Grow & Use Spotted Bee Balm (Horsemint)

Spotted bee balm (Monarda punctata) is a stellar pollinator plant in the mint family which attracts all kinds of native bees and butterflies to your garden. As a bonus, the plant has use as an edible herbal too!

spotted bee balm plant with group of ducks in background
Spotted bee balm, also called horsemint, in the garden. It draws in all sorts of native pollinators and is an attractive low-care ornamental as well!

At a Glance:

  • Plant: Pollinator Flower/Medicinal Herb
  • Scientific Name: Monarda punctata
  • Other names: Horsemint, Horse Mint, Dotted Bee Balm, Yellow Dotted Mint
  • Days to maturity: Blossoms may arrive late in the season when started indoors; otherwise plants may not bloom until second year.
  • Frost-hardy: Yes; USDA Hardiness Zones 3 to 8
  • Lifespan: Perennial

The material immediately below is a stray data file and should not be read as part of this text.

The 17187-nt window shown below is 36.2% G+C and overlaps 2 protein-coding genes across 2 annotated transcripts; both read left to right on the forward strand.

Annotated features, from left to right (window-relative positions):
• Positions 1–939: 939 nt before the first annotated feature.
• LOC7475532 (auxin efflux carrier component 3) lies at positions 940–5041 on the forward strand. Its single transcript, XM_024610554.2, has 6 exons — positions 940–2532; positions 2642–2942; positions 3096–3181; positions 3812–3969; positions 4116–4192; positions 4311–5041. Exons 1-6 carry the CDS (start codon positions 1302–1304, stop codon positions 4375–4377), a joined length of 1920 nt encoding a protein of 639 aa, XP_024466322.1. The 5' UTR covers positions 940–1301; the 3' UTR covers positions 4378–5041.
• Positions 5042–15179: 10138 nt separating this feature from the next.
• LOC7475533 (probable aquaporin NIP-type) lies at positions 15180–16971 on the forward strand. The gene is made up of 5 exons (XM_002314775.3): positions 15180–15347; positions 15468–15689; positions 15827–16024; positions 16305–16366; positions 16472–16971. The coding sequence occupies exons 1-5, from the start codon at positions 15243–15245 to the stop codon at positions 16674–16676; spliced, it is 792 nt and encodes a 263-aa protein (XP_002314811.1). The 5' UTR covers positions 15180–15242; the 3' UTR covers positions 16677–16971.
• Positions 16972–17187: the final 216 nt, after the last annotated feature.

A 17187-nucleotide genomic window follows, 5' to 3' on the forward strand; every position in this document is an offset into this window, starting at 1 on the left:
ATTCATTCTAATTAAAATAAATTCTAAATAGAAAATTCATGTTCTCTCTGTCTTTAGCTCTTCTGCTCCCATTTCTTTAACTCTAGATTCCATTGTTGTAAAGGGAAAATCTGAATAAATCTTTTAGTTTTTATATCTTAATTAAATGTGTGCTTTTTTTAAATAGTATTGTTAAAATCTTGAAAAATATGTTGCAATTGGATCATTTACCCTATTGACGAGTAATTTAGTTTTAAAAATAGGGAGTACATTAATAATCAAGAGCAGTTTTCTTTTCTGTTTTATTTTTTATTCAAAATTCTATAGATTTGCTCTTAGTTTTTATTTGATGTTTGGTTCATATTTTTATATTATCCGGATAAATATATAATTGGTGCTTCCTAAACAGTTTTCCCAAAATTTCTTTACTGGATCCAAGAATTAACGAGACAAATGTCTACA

• When to plant: Start indoors 8-10 weeks before estimated final frost date, or direct-sow after all risk of frost has passed.
  • Edible: Yes
  • Part used: Leaves and flowers; aerial portions
  • Requires support: Sometimes
  • Features: Drought tolerant, long blooming, native garden plant, deer & rabbits are unlikely to eat this plant
spotted bee balm can be white, or have tinges of purple and pink
The leaf like bracts on spotted bee balm plants have color variations. Some plants may look like they have all white bracts, while others will appear to be purple/pink toned.

How to Grow

Like other bee balms, spotted bee balm is super easy to grow from seed. In addition, it’s also drought tolerant and requires little care, making it a perfect addition to herb gardens, perennial borders, or wherever you want to provide nectar or food for honeybees, bumblebees, moths, and butterflies.

Sowing Indoors